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Cognitive Domain Of Revised Bloom’s Taxonomy

Cognitive Domain Of Revised Bloom’s Taxonomy

A further training event for new teachers will focus on learning taxonomies. Produce a discussion paper for a meeting which examines the cognitive domain of revised Bloom’s taxonomy
Examination Of The Cognitive Domain Of Revised Bloom’s Taxonomy
The cognitive domain was examined in detail with more than 3 (4 notes)notes that explain the content and makes the meaning explicit

Examination of the Cognitive Domain of the Revised Bloom’s Taxonomy

The taxonomy of Bloom is a framework that aims at giving educators an opportunity of setting correct goals that support the learning process. It uses three hierarchical models to classify learning objectives. The three models are cognitive (mental skills), affective (attitude) as well as psychomotor (physical skills). The cognitive model has been the main model used in most traditional teaching and is always used in structuring curriculum learning objectives (Hyder & Bhamani, 2016). Bloom’s Taxonomy has been widely used as an important tool for learning, and it was established in 1956 and modified in 2001.

The Cognitive Domain in Bloom’s revised Taxonomy

The cognitive model is used in measuring the learning of the students and has six levels where the lower thinking skills are found at the bottom, whereas the higher thinking skills are found at the top of the pyramid. And these skills are Knowledge, Comprehension, Application, Analysis, Synthesis, and Evaluation, and they are achieved sequentially (Darwazeh & Branch, 2018). After the revision of the taxonomy in 2001, the psychologists and researchers rearranged the levels and changed the terms of the original version from the nouns to the verbs. And the new skills, as per Bloom’s Revised Taxonomy, changed to Remembering, Understanding, Applying, Analyzing, Evaluating, and Creating. Bloom’s revised taxonomy has always been utilized for planning of lessons and for choosing suitable student assessment assignments for every stage of learning (Hoque, 2016).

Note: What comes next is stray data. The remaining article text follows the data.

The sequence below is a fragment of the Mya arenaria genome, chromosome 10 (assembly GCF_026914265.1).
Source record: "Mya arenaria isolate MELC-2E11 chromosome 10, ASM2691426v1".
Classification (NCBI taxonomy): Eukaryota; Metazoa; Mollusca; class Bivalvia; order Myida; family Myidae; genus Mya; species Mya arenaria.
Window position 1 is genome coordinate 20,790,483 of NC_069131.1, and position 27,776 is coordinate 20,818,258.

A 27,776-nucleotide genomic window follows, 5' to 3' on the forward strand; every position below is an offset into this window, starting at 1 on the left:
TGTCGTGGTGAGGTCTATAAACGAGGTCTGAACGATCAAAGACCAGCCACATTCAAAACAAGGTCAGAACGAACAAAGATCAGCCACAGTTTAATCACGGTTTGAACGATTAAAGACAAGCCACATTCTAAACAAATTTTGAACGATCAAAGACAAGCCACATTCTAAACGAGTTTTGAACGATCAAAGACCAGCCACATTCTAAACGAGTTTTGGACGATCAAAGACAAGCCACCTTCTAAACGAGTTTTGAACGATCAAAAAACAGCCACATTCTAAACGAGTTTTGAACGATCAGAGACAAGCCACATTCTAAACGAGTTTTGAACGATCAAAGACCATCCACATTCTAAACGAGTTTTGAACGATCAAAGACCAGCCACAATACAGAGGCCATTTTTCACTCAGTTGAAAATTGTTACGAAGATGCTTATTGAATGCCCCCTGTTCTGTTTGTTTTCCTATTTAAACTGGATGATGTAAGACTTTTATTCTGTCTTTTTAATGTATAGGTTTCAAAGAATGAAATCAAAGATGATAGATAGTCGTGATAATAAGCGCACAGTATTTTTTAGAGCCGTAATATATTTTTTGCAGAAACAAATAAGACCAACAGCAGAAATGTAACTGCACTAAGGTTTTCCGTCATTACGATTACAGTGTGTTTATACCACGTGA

Bloom’s Revised Taxonomy divides the cognitive domain of learning into six levels and changed names to verbs; for instance, the application stage became “applying” and slightly rearranged them. The new version of Bloom’s taxonomy reflects an active type of thinking for learners, and it is more accurate.

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The revisions made on Bloom’s taxonomy by psychologists and researchers appear literally minor; however, they greatly impact the usage of the taxonomy. The modification on the taxonomy can be classified into three groups: structure, emphasis, and terminology.  For instance, the following table shows the changes:

Bloom’s Taxonomy Revised Bloom’s Taxonomy
Evaluation Creating
Synthesis Evaluating
Analysis Analyzing
Application Applying
comprehension Understanding
Knowledge Remembering

 

Changes to Terminology

The psychologists and researchers rearranged the levels and changed the terms of the original version from the nouns to the verbs. The terms of the main cognitive process levels were renamed to show action since thinking involves active engagement. For instance, the original taxonomy of Bloom had the lower thinking skill at the bottom as “knowledge” while the revised version had the lowest thinking skill as “remembering” (Poluakan et al., 2019).

Changes to structure

The structure of the Original Bloom’s Taxonomy was changed in the new taxonomy version by swapping the top two levels of the skills. The new version moves down the “evaluation” level, and therefore the highest level becomes “creating.” The change was done because the classification was seen as a hierarchy that reflects the increasing thinking complexity.

Changes in Emphasis

The Revised Bloom’s Taxonomy underlines the usage of the taxonomy as a framework or a tool for aligning curriculum planning, assessment, and instructional delivery by educators. In addition, the new version considers a wider audience, while the original version is seen as a framework for younger learners. The revised version of Bloom’s taxonomy is universal, and it can easily be used for adult training, secondary as well as elementary training. It also offers a valuable tool or framework for educators to use in emphasizing higher-order thinking (Wilson, 2016).

References

Darwazeh, A. N., & Branch, R. M. (2018). A revision to the revised Bloom’s taxonomy.  Annual  220.

Hoque, M. E. (2016). Three domains of learning: cognitive, affective, and psychomotor. The        Journal of EFL Education and Research, 2(2), 45-52.

Hyder, I., & Bhamani, S. (2016). Bloom’s taxonomy (cognitive domain) in higher education settings: Reflection brief. Journal of Education and Educational Development, 3(2), 288    300.

Poluakan, C., Tilaar, A. F., Tuerah, P., & Mondolang, A. (2019). Implementation of the Revised Bloom Taxonomy in Assessment of Physics Learning. In the 1st International Conference on Education, Science, and Technology (ICESTech).

Wilson, L. O. (2016). Anderson and Krathwohl–Bloom’s taxonomy revised. Understanding the   New Version of Bloom’s Taxonomy.

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